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MAPP (methylacetylene-propadiene) is an all-pur­pose industrial fuel having the high-flame temperature of acetylene but has the handling characteristics of propane. Being a liquid, MAPP is sold by the pound, rather than by the cubic foot, as with acetylene. One cylinder containing 70 pounds of MAPP gas can accom­plish the work of more than six and one-half 225-cubic­foot acetylene cylinders; therefore, 70 pounds of MAPP gas is equal to 1,500 cubic feet of acetylene.

Cylinder Design

Total weight for a MAPP cylinder, which has the same physical size as a 225-cubic-foot acetylene cylin­der, is 120 pounds (70 pounds which is MAPP gas). MAPP cylinders contain only liquid fuel. There is no cylinder packing or acetone to impair fuel withdrawal; therefore, the entire contents of a MAPP cylinder can be used. For heavy-use situations, a MAPP cylinder deliv­ers more than twice as much gas as an acetylene cylinder for the same time period.

MAPP Characteristics

Because of its superior heat transfer characteristics, MAPP produces a flame temperature of 5300°F when burned with oxygen. MAPP equals, or exceeds, the performance of acetylene for cutting, heating, and braz­ing.

MAPP is not sensitive to shock and is nonflamma­ble in the absence of oxygen. There is no chance of an explosion if a cylinder is bumped, jarred, or dropped. You can store or transport the cylinders in any position with no danger of forming an explosive gas pocket. The characteristic odor, while harmless, gives warn­ings of fuel leaks in the equipment long before a dan­gerous condition can occur. MAPP gas is not restricted to a maximum working pressure of 15 psig, as is acety­lene. In jobs requiring higher pressures and gas flows, MAPP can be used safely at the full-cylinder pressure of 95 psig at 70°F. Because of this, MAPP is an excellent gas for underwater work.

Bulk MAPP Gas

Bulk MAPP gas facilities, similar to liquid oxygen stations, are installed at some activities where large supplies of the gas are used. In bulk installations, MAPP gas is delivered through a piping system directly to the user points. Maximum pressure is controlled centrally for efficiency and economy.

Cylinder-filling facilities are also available from bulk installations that allow users to fill their cylinders on site. Filling a 70-pound MAPP cylinder takes one man about 1 minute and is essentially like pumping water from a large tank to a smaller one.

MAPP Gas Safety

MAPP gas vapor is stable up to 600°F and 1,100 psig when exposed to an 825°F probe. The explosive limits of MAPP gas are 3.4 percent to 10.8 percent in air or 2.5 percent to 80 percent in oxygen. As shown in

Figure 4-6.-Explosive limits of MAPP and acetylene in air.

figure 4-6, you can see these limits are narrow in com­parison with that of acetylene.

MAPP gas has a highly detectable odor. The smell is detectable at 100 ppm, or at a concentration of 1/340th of its lower explosive limit. Small fuel-gas systems may leak 1 or 1 1/2 pounds of fuel or more in an 8-hour shift; bulk systems will leak even more. Fuel-gas leaks are often difficult to find and often go unnoticed; however, a MAPP gas leak is easy to detect and can be repaired before it becomes dangerous.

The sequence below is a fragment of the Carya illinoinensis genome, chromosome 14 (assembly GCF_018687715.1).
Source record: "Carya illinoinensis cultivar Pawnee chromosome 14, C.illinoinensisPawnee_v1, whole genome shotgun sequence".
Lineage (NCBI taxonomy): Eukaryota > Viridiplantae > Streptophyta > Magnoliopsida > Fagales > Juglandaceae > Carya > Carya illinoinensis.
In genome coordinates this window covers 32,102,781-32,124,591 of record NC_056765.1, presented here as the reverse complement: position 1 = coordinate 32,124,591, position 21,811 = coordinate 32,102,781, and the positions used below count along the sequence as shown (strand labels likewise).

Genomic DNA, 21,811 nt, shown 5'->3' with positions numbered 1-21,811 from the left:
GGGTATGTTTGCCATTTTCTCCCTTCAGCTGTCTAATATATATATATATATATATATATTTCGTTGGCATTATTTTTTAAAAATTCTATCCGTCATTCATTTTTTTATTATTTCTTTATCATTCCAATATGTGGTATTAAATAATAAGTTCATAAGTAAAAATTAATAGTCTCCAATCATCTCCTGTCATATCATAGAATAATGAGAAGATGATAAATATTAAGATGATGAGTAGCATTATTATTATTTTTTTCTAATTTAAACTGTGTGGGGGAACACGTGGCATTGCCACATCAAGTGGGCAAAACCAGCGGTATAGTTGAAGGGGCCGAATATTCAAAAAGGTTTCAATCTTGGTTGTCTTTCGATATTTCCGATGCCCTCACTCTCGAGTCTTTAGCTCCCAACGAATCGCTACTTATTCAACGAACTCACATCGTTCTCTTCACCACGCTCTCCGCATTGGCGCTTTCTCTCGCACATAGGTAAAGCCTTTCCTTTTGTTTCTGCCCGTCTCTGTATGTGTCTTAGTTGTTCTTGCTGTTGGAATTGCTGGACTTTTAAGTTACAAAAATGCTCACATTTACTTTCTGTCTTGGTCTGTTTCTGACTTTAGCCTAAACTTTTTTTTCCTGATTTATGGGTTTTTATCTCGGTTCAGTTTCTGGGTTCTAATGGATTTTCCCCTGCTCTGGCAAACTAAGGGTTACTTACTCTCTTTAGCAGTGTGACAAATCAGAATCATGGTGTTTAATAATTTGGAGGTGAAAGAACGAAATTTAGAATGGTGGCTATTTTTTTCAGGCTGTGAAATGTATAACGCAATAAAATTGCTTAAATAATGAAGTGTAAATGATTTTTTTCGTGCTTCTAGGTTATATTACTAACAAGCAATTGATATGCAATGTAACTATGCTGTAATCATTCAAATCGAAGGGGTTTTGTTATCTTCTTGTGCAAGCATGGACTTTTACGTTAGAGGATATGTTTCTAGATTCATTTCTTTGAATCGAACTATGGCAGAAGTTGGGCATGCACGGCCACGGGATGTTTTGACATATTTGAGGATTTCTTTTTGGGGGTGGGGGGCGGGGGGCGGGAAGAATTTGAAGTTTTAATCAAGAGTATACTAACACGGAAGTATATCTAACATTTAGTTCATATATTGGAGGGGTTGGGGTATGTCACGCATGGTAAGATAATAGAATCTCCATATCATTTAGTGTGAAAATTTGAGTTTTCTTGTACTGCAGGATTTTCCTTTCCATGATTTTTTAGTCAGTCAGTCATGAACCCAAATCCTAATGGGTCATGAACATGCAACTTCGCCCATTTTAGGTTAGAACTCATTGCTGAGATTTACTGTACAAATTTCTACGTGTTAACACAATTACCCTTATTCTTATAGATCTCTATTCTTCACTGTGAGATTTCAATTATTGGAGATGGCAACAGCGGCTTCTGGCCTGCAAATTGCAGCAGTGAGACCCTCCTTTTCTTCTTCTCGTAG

MAPP toxicity is rated "very slight," but high con­centrations (5,000 ppm) may have an anesthetic effect. Local eye or skin contact with MAPP gas vapor causes no adverse effect; however, the liquid fuel can cause dangerous frostlike burns due to the cooling caused by the rapid evaporation of the liquid.

The identification markings on a MAPP cylinder are a yellow body with band "B" colored orange and the top yellow.


Oxygen is a colorless, tasteless, and odorless gas and is slightly heavier than air. It is nonflammable but supports combustion with other elements. In its free state, oxygen is one of the more common elements. The atmosphere is made up of about 21 parts of oxygen and 78 parts of nitrogen, the remainder being rare gases. Rusting of ferrous metals, discoloration of copper, and

Figure 4-7.-Typical oxygen cylinder.

corrosion of aluminum are all due to the action of atmospheric oxygen. This action is known as oxidation. Oxygen is obtained commercially either by the liquid-air process or by the electrolytic process. In the liquid-air process, the air is compressed and then cooled to a point where the gases become liquid (ap­proximately -375°F). The temperature is then raised to above -321 `F, at which point the nitrogen in the air becomes gas again and is removed. When the tempera­ture of the remaining liquid is raised to -297°F, the oxygen forms gas and is drawn off. The oxygen is further purified and compressed into cylinders for use. The other process by which oxygen is produced­the electrolytic process-consists of running an electri­cal current through water to which an acid or an alkali has been added. The oxygen collects at the positive terminal and is drawn off through pipes to a container. Oxygen is supplied for oxyacetylene welding in seamless steel cylinders. A typical oxygen cylinder is shown in figure 4-7. The color of a standard oxygen cylinder used for industrial purposes is solid green. Oxygen cylinders are made in several sizes. The size most often used in welding and cutting is the 244-cubic­foot capacity cylinder. This cylinder is 9 inches in di­ameter, 51 inches high, and weighs about 145 pounds and is charged to a pressure of 2,200 psi at 70°F.

You can determine the amount of oxygen in a com­pressed-gas cylinder by reading the volume scale on the high-pressure gauge attached to the regulator.

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